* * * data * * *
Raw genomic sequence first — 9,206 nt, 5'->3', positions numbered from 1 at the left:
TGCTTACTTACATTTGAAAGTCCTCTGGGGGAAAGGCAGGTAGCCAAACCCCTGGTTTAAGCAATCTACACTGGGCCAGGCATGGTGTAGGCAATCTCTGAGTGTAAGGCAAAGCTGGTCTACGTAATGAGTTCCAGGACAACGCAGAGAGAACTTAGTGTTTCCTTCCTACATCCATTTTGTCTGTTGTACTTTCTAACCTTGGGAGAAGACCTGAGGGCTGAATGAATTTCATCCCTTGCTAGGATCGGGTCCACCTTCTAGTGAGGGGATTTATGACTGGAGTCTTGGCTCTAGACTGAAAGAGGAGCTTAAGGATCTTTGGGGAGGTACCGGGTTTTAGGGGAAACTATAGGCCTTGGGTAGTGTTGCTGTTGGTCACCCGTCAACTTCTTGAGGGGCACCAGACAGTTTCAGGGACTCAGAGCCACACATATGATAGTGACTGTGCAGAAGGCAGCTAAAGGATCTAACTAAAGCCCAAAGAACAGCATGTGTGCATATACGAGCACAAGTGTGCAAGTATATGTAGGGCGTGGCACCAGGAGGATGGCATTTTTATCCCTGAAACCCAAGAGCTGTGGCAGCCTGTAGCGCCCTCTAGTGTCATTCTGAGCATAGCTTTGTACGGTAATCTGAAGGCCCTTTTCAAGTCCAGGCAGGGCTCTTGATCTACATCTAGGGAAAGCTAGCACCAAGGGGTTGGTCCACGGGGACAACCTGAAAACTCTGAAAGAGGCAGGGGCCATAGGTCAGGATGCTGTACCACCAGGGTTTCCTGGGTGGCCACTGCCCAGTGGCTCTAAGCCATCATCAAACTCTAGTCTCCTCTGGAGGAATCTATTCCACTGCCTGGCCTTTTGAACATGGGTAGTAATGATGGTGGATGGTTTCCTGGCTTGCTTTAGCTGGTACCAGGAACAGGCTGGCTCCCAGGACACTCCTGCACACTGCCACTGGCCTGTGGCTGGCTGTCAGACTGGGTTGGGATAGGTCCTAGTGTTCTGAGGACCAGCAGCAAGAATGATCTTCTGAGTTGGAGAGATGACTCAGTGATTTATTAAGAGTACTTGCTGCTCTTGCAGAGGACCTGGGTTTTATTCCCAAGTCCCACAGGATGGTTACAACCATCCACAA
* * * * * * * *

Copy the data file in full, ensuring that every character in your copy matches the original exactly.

Raw genomic sequence first — 9,206 nt, 5'->3', positions numbered from 1 at the left:
TGCTTACTTACATTTGAAAGTCCTCTGGGGGAAAGGCAGGTAGCCAAACCCCTGGTTTAAGCAATCTACACTGGGCCAGGCATGGTGTAGGCAATCTCTGAGTGTAAGGCAAAGCTGGTCTACGTAATGAGTTCCAGGACAACGCAGAGAGAACTTAGTGTTTCCTTCCTACATCCATTTTGTCTGTTGTACTTTCTAACCTTGGGAGAAGACCTGAGGGCTGAATGAATTTCATCCCTTGCTAGGATCGGGTCCACCTTCTAGTGAGGGGATTTATGACTGGAGTCTTGGCTCTAGACTGAAAGAGGAGCTTAAGGATCTTTGGGGAGGTACCGGGTTTTAGGGGAAACTATAGGCCTTGGGTAGTGTTGCTGTTGGTCACCCGTCAACTTCTTGAGGGGCACCAGACAGTTTCAGGGACTCAGAGCCACACATATGATAGTGACTGTGCAGAAGGCAGCTAAAGGATCTAACTAAAGCCCAAAGAACAGCATGTGTGCATATACGAGCACAAGTGTGCAAGTATATGTAGGGCGTGGCACCAGGAGGATGGCATTTTTATCCCTGAAACCCAAGAGCTGTGGCAGCCTGTAGCGCCCTCTAGTGTCATTCTGAGCATAGCTTTGTACGGTAATCTGAAGGCCCTTTTCAAGTCCAGGCAGGGCTCTTGATCTACATCTAGGGAAAGCTAGCACCAAGGGGTTGGTCCACGGGGACAACCTGAAAACTCTGAAAGAGGCAGGGGCCATAGGTCAGGATGCTGTACCACCAGGGTTTCCTGGGTGGCCACTGCCCAGTGGCTCTAAGCCATCATCAAACTCTAGTCTCCTCTGGAGGAATCTATTCCACTGCCTGGCCTTTTGAACATGGGTAGTAATGATGGTGGATGGTTTCCTGGCTTGCTTTAGCTGGTACCAGGAACAGGCTGGCTCCCAGGACACTCCTGCACACTGCCACTGGCCTGTGGCTGGCTGTCAGACTGGGTTGGGATAGGTCCTAGTGTTCTGAGGACCAGCAGCAAGAATGATCTTCTGAGTTGGAGAGATGACTCAGTGATTTATTAAGAGTACTTGCTGCTCTTGCAGAGGACCTGGGTTTTATTCCCAAGTCCCACAGGATGGTTACAACCATCCACAA